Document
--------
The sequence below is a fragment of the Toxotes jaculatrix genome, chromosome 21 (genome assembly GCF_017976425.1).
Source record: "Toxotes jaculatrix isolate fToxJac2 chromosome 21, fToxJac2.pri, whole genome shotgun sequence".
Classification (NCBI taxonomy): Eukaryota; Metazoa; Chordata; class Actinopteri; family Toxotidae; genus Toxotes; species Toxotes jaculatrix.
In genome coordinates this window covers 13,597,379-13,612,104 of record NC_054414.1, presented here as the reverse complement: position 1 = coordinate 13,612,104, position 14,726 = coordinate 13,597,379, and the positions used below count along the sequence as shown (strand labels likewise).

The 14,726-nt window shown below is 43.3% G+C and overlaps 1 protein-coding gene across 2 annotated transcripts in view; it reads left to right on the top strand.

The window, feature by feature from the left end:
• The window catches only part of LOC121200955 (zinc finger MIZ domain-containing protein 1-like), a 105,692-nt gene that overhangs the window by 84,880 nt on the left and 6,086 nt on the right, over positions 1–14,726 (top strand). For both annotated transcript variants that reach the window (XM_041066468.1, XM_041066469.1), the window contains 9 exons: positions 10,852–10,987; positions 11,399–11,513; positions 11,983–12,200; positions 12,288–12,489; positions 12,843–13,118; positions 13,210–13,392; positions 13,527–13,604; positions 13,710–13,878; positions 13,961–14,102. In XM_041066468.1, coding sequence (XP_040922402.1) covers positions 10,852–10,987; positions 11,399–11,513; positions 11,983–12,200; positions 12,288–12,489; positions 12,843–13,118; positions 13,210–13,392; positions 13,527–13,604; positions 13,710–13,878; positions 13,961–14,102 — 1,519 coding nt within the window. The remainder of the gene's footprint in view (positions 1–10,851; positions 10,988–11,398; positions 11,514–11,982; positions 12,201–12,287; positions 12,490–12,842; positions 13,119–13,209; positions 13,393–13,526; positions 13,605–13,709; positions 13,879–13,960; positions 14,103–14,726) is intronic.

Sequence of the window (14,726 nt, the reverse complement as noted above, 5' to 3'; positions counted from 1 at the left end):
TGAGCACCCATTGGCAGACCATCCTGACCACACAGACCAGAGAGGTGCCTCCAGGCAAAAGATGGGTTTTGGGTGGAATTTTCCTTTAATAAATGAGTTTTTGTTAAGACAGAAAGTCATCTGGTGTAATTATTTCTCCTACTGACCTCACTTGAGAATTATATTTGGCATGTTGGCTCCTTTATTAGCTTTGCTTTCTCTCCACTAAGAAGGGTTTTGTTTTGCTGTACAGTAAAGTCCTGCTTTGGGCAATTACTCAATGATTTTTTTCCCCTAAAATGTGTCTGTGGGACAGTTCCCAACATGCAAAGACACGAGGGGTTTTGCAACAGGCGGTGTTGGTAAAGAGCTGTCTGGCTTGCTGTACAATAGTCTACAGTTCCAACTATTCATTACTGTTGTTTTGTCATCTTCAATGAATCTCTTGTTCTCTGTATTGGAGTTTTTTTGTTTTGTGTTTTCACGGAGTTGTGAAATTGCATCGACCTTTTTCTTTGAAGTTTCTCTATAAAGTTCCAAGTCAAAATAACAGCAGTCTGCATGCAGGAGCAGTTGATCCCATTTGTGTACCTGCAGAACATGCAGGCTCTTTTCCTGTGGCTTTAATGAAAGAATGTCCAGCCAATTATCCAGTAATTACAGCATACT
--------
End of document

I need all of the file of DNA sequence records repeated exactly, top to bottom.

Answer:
The sequence below is a fragment of the Toxotes jaculatrix genome, chromosome 21 (genome assembly GCF_017976425.1).
Source record: "Toxotes jaculatrix isolate fToxJac2 chromosome 21, fToxJac2.pri, whole genome shotgun sequence".
Classification (NCBI taxonomy): Eukaryota; Metazoa; Chordata; class Actinopteri; family Toxotidae; genus Toxotes; species Toxotes jaculatrix.
In genome coordinates this window covers 13,597,379-13,612,104 of record NC_054414.1, presented here as the reverse complement: position 1 = coordinate 13,612,104, position 14,726 = coordinate 13,597,379, and the positions used below count along the sequence as shown (strand labels likewise).

The 14,726-nt window shown below is 43.3% G+C and overlaps 1 protein-coding gene across 2 annotated transcripts in view; it reads left to right on the top strand.

The window, feature by feature from the left end:
• The window catches only part of LOC121200955 (zinc finger MIZ domain-containing protein 1-like), a 105,692-nt gene that overhangs the window by 84,880 nt on the left and 6,086 nt on the right, over positions 1–14,726 (top strand). For both annotated transcript variants that reach the window (XM_041066468.1, XM_041066469.1), the window contains 9 exons: positions 10,852–10,987; positions 11,399–11,513; positions 11,983–12,200; positions 12,288–12,489; positions 12,843–13,118; positions 13,210–13,392; positions 13,527–13,604; positions 13,710–13,878; positions 13,961–14,102. In XM_041066468.1, coding sequence (XP_040922402.1) covers positions 10,852–10,987; positions 11,399–11,513; positions 11,983–12,200; positions 12,288–12,489; positions 12,843–13,118; positions 13,210–13,392; positions 13,527–13,604; positions 13,710–13,878; positions 13,961–14,102 — 1,519 coding nt within the window. The remainder of the gene's footprint in view (positions 1–10,851; positions 10,988–11,398; positions 11,514–11,982; positions 12,201–12,287; positions 12,490–12,842; positions 13,119–13,209; positions 13,393–13,526; positions 13,605–13,709; positions 13,879–13,960; positions 14,103–14,726) is intronic.

Sequence of the window (14,726 nt, the reverse complement as noted above, 5' to 3'; positions counted from 1 at the left end):
TGAGCACCCATTGGCAGACCATCCTGACCACACAGACCAGAGAGGTGCCTCCAGGCAAAAGATGGGTTTTGGGTGGAATTTTCCTTTAATAAATGAGTTTTTGTTAAGACAGAAAGTCATCTGGTGTAATTATTTCTCCTACTGACCTCACTTGAGAATTATATTTGGCATGTTGGCTCCTTTATTAGCTTTGCTTTCTCTCCACTAAGAAGGGTTTTGTTTTGCTGTACAGTAAAGTCCTGCTTTGGGCAATTACTCAATGATTTTTTTCCCCTAAAATGTGTCTGTGGGACAGTTCCCAACATGCAAAGACACGAGGGGTTTTGCAACAGGCGGTGTTGGTAAAGAGCTGTCTGGCTTGCTGTACAATAGTCTACAGTTCCAACTATTCATTACTGTTGTTTTGTCATCTTCAATGAATCTCTTGTTCTCTGTATTGGAGTTTTTTTGTTTTGTGTTTTCACGGAGTTGTGAAATTGCATCGACCTTTTTCTTTGAAGTTTCTCTATAAAGTTCCAAGTCAAAATAACAGCAGTCTGCATGCAGGAGCAGTTGATCCCATTTGTGTACCTGCAGAACATGCAGGCTCTTTTCCTGTGGCTTTAATGAAAGAATGTCCAGCCAATTATCCAGTAATTACAGCATACT